“Of all you have seen within your life time, how much of them do you truly remember, is everything that you think you witnessed, every eye-capturing moment, something you observed, or is it the product of the emotions of what you felt running through your veins at the time; not everything you perceive to be real is true, not all the ins you have placed in a map and the images of them in your mind’s eye are everything they could have possibly been.
Of All The Places Been & Everything The End is the sign that acknowledges this phenomenon, the nostalgia captured by Kramies in the six strong song E.P. is one of determination, a reflection of the picturesque feeling in which the places seen and the exquisite race towards the end of all we understand, is forthcoming and a remembrance of all that we might believe about a particular city, town or building visited. It is a tale steeped in the attitude of the Progressive, whilst being one of heart narrated by the curiously contemplative and melancholic.
Of All The Places Been & Everything The End doesn’t set out to be a crucial expose of the use of landscapes and human topiary within the epic like journey into imagination, and yet through the combination of Kramies own style and the three producers used, the overriding effect is about management, of how we are shaped by our experiences, and those we sometimes think we have encountered.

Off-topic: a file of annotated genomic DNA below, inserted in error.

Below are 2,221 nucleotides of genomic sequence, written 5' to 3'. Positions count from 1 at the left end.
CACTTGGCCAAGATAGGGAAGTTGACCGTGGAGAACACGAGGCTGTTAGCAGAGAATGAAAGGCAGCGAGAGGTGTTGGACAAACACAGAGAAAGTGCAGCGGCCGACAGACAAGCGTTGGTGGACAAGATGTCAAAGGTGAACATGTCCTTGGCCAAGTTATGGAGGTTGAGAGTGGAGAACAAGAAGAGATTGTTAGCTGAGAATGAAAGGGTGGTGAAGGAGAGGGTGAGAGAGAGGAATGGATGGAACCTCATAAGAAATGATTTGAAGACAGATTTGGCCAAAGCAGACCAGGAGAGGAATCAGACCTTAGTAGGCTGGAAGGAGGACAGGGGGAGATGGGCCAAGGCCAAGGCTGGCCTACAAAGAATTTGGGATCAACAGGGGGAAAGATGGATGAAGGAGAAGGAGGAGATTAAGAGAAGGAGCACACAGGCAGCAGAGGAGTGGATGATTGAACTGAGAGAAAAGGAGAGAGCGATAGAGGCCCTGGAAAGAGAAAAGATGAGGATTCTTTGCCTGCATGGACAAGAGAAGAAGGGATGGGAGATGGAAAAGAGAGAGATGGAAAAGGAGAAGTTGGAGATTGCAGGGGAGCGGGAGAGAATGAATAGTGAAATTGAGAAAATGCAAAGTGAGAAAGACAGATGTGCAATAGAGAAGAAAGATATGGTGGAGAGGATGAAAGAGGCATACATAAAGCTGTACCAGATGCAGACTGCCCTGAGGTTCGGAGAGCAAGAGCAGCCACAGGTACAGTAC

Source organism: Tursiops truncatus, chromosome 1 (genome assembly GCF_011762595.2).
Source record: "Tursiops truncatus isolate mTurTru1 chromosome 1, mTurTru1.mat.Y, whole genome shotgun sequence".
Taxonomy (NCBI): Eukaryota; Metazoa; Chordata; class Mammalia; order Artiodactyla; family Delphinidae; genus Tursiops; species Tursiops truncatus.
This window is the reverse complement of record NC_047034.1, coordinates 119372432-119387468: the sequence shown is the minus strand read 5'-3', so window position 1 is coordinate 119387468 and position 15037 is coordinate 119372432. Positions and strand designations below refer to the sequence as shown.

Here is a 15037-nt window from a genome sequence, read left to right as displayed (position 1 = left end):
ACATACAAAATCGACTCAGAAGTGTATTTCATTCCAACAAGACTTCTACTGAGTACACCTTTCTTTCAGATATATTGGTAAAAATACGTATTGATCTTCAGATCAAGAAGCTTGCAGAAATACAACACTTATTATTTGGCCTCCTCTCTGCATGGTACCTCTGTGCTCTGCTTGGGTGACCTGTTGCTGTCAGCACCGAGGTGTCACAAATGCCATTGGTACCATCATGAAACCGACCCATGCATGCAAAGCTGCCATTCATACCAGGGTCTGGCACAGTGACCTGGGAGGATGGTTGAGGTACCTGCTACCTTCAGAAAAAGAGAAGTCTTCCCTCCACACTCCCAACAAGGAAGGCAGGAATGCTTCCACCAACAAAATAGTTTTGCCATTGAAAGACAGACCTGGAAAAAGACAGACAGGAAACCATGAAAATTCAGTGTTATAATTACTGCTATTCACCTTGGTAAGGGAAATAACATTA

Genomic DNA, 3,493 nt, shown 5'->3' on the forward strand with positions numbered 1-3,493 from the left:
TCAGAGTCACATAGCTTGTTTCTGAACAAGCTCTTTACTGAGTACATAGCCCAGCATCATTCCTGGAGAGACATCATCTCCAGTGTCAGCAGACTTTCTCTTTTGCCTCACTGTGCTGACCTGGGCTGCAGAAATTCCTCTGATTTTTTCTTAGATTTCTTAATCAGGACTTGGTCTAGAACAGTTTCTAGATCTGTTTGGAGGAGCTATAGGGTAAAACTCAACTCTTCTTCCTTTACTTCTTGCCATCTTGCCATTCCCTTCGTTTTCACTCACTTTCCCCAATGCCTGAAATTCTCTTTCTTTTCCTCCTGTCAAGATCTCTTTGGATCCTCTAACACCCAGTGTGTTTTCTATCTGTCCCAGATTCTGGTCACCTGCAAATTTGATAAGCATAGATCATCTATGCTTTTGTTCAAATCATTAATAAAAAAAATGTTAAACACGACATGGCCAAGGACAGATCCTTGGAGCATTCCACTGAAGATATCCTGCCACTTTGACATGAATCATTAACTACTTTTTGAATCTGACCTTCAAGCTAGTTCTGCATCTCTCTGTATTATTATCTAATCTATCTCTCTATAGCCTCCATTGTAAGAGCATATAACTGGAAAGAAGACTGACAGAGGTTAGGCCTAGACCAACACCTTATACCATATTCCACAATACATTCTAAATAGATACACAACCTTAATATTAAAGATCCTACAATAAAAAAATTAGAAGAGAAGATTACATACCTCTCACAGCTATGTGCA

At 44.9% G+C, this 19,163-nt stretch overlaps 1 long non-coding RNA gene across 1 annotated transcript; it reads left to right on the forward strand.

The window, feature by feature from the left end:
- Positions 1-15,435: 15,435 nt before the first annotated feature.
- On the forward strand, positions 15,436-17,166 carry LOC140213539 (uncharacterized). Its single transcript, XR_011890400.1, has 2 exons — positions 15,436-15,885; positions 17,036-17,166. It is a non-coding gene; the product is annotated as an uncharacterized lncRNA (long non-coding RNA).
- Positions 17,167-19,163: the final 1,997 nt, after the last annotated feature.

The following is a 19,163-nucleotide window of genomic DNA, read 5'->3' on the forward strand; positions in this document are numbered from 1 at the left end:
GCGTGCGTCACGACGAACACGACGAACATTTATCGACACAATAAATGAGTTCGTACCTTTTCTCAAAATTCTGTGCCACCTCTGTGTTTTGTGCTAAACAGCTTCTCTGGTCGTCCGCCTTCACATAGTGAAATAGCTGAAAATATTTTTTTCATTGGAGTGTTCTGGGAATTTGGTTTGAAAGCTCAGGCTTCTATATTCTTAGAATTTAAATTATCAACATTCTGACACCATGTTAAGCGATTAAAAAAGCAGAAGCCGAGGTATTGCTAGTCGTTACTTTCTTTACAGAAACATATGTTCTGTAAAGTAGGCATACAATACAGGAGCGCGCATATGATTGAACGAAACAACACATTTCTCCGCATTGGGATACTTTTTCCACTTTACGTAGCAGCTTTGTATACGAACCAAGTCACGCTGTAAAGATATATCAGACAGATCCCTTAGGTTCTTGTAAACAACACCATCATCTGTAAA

Through the songs The Woods, The Storm & The Tale, Of All The Places Been, Ireland, The Writings, Everything The End and the E.P.s single The Hill Dweller, the sense of balance is achieved in between the unearthly, almost ethereal lyric and added orchestration by David Goodheim, Jason Lytle, Todd Tobias and Jerry Becker, a release of magic takes place, the music sways as if performing a dance of its own creation, guided in ways that the listener can only dream of seeing but has to settle for the idea that it resembles a place you had thought you had seen before and realising it is far from what you remember, that the alleyways and pull of the people’s lives are far more interesting now that what they ever were.
A set of songs that captures the melancholy of human existence and raises it up to be praised and enjoyed.”